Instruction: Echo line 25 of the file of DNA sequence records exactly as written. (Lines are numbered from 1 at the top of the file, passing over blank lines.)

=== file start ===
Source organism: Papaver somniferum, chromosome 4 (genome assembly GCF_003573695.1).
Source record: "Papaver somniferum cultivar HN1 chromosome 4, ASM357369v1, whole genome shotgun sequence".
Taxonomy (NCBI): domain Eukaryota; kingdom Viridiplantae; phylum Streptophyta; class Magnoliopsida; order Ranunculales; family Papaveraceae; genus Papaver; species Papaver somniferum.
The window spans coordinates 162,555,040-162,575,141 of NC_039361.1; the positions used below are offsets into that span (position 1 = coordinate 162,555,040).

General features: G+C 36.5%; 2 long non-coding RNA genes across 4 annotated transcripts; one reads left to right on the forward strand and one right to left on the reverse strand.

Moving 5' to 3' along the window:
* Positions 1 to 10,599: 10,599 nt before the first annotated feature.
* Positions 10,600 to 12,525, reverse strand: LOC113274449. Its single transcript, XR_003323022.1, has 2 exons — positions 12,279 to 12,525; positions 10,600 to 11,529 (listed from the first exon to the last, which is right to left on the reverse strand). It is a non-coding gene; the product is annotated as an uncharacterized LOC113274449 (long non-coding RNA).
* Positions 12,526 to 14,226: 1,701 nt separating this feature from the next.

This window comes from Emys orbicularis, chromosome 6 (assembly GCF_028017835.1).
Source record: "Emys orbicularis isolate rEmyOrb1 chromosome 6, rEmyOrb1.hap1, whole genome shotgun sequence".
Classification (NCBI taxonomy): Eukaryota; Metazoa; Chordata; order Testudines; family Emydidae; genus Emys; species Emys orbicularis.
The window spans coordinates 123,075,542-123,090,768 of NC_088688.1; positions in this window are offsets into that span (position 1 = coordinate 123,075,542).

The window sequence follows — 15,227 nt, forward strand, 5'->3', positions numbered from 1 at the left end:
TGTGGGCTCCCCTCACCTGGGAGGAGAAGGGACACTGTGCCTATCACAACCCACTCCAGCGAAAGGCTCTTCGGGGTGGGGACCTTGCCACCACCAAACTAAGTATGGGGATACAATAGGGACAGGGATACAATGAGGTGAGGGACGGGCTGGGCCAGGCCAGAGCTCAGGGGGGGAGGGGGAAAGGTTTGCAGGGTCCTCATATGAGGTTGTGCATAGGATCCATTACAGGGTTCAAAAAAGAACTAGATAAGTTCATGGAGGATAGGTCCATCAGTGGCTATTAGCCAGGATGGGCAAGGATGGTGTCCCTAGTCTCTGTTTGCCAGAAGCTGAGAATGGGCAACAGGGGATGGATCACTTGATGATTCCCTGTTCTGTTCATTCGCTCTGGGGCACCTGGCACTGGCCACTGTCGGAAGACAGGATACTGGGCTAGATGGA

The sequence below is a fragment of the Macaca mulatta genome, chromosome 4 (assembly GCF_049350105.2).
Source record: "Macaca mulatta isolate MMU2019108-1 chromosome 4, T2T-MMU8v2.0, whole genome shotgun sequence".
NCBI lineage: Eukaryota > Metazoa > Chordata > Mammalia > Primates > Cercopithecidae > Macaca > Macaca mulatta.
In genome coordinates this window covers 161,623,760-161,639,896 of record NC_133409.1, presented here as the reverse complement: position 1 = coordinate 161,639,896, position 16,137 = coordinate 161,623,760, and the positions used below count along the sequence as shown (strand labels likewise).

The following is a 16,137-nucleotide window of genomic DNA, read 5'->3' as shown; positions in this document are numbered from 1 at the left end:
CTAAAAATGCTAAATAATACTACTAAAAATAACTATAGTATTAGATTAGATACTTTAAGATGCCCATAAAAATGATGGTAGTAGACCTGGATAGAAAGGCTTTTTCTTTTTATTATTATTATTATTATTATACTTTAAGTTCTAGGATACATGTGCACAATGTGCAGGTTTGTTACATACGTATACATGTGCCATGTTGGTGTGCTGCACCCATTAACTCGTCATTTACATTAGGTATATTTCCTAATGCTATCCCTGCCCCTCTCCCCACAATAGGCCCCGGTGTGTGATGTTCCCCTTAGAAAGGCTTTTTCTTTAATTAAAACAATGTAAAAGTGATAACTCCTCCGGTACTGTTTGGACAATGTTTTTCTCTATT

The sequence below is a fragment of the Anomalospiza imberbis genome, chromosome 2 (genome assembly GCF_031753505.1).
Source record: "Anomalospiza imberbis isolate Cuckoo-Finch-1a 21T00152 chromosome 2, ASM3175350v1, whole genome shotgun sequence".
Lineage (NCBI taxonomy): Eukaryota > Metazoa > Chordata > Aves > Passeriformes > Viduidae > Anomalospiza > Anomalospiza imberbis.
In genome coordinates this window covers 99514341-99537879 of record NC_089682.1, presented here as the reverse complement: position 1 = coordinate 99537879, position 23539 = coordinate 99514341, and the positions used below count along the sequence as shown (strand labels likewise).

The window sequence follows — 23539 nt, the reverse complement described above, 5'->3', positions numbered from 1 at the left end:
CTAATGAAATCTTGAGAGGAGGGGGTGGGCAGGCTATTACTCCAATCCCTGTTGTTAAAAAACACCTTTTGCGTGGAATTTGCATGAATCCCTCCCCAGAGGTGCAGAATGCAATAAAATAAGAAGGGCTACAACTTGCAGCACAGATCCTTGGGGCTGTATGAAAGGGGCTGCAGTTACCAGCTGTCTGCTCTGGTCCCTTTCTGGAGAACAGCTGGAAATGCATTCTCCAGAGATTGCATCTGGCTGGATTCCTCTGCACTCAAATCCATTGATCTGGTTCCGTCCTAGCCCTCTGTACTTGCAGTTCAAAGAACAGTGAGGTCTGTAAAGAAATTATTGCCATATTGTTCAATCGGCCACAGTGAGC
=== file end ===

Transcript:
In genome coordinates this window covers 99514341-99537879 of record NC_089682.1, presented here as the reverse complement: position 1 = coordinate 99537879, position 23539 = coordinate 99514341, and the positions used below count along the sequence as shown (strand labels likewise).